In 1969, the 57th Fighter Wing was activated to start then-named USAF Fighter Weapons School. Now known as the USAF Weapons School, it provides to this day graduate level training on all weapons systems that a USAF officer would be expected to utilize. This includes air to air combat with both gun and missiles and air to ground combat. The graduates are also given basic courses in fighter system maintenance in particular how to tell if a system is installed wrong during the preflight walk around.

This school was created in response to lessons learned from air to air combat in World War II, and is similar to the U.S. Navy Fighter Weapons School.

Housing shortages had been a perennial problem for the base, but in the early 1970s Las Vegas' growth resulted in a new problem, with residential areas beginning to encroach on the flight paths. Although the problem was handled by modifying operations, the issue continues to plague both Nellis and Las Vegas planners.


U.S. Air Force F-15 Eagles and F-16 Fighting Falcons fly above the Nevada Test and Training Ranges on Nellis Air Force Base, Nev., June 5, 2008. The jets are assigned to the 64th and 65th Aggressor squadrons stationed on Nellis Air Force Base.
U.S. Air Force F-15 Eagles and F-16 Fighting Falcons fly above the Nevada Test and Training Ranges on Nellis Air Force Base, Nev., June 5, 2008. The jets are assigned to the 64th and 65th Aggressor squadrons stationed on Nellis Air Force Base.

Lessons from the Vietnam War led to the establishment of Red Flag exercises at Nellis. Pilots from the 64th Aggressor Squadron now fly F-16s according to the doctrines of possible enemy forces, and engaging in mock dogfights with visiting squadrons from the United States and countries friendly to the United States. The 65th Aggressor Squadron was activated and flies the F-15 in its first adversary role.

Continuing with the trend of competitive training, in 1981 the ten-day Gunsmoke '81 was the first gunnery meet to be held since 1962, and featured teams from all over the world. The event would continue to be held every two years. The 1980s were a busy time for Nellis, with a dozen types of aircraft being supported, as well as visiting aircraft from the Army, Navy, Marine Corps, and foreign nations. In 1988, the F-117 Nighthawk was unveiled here; it had been developed and tested at the Tonopah Test Range, a smaller facility in the northern part of the nearby Nellis Air Force Range in the desert northwest of Las Vegas.

The Indian Springs Air Force Auxiliary Airstrip was a part of Nellis. While little known, it was home to the 11th, 15th, and 17th Reconnaissance Squadrons which operate the Predator RQ-1, MQ-1 and MQ-9 Unmanned Aerial Vehicles (UAV). On June 20, 2005 the field was renamed Creech Air Force Base.

On January 14, 2003 the first production F-22A Raptor was delivered to the base. Nellis Air Force Base was selected as the location for the F-22 Force Development Evaluation program and Weapons School for the reason of weather similar to that in Iraq and Afghanistan. On December 21, 2004 one F-22A crashed on takeoff, marking the first accident at the base since March 1996 and the first accident of an F-22 since 1992. As of July 2008, there were 12 Raptors assigned to the 422d Test and Evaluation Squadron for various development and evaluation missions.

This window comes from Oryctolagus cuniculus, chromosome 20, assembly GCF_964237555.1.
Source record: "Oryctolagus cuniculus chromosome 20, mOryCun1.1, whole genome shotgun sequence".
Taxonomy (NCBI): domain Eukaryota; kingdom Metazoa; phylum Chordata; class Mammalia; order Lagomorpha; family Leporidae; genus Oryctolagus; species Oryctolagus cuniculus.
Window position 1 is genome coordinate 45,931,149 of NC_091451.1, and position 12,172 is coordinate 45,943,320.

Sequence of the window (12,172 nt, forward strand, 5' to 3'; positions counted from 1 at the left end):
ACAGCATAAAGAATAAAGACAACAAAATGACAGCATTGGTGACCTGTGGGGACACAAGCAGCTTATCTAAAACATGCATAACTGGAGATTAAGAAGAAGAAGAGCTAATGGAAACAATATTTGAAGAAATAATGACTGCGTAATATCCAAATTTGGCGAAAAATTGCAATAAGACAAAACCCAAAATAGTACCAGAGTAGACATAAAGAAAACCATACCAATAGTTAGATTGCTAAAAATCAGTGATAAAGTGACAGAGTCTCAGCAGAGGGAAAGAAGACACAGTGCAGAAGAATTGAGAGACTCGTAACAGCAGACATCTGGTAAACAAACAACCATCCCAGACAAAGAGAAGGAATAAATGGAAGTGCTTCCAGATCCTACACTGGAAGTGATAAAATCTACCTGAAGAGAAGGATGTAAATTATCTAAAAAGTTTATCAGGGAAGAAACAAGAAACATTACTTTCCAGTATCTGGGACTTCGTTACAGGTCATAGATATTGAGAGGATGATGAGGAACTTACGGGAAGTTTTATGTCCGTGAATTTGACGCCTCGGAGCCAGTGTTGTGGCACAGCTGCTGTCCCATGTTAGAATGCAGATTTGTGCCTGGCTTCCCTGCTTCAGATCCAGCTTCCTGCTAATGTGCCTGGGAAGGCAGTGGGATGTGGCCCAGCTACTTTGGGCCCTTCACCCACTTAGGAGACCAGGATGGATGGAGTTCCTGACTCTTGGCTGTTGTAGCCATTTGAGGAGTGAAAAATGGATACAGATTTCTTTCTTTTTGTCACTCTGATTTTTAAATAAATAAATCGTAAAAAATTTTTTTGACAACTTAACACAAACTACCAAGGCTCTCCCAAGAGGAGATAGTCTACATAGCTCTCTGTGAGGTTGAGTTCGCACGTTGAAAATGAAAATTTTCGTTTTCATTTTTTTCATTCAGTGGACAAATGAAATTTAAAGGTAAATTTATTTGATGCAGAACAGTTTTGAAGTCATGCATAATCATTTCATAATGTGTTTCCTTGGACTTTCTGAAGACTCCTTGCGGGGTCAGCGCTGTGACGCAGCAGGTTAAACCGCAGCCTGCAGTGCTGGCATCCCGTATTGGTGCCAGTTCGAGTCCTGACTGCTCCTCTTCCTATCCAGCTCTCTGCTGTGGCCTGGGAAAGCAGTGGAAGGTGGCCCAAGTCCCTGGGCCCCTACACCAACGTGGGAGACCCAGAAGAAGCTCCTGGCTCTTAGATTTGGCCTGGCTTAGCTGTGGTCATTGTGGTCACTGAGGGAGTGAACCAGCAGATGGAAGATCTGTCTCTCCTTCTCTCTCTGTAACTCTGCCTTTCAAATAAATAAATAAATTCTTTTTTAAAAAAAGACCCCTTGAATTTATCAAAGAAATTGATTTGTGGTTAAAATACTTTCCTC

The Unmanned Aerial Vehicle Center for Excellence was established at Creech Air Force Base in 2005.

On November 14, 2006 the Air Force declassified information regarding an American-manned Russian MiG unit used in training at Nellis from the late 1970s to early 1980s. This unit was known as the Red Eagles and used MiG-17s, MiG-21s and MiG-23s to simulate combat to test the capabilities of the F-4 Phantoms, F-15 Eagles and F-16 Fighting Falcons.

On April 23, 2007 construction was started on a 140 acre, 70,000 solar panel power generation system. The installation on the west side of the base was completed in December 2007. The 14 megawatt system is expected to provide 25% of the base's power requirements. On May 27, 2009 President Barack Obama toured the photovoltaic array during a visit to the base where he promoted the Recovery Act of 2009 and renewable energy.

Geography

According to the United States Census Bureau, the base has a total area of 3.1 sq mi (8.0 km), all of it land. It is also treated as a census-designated place by the United States Census for statistical purposes, and so specific demographic information about residents of the base is compiled. As of 2000, the base had a population of 8,896.

Demographics

As of the census of 2000, there were 8,896 people, 2,873 households, and 2,146 families residing in the base. The population density was 2,895.9 people per square mile (1,118.8/km²). There were 3,040 housing units at an average density of 989.6/sq mi (382.3/km²). The racial makeup of the base was 68.46% White, 14.34% African American, 1.37% Native American, 4.97% Asian, 0.73% Pacific Islander, 4.90% from other races, and 5.23% from two or more races. Hispanic or Latino of any race were 11.72% of the population.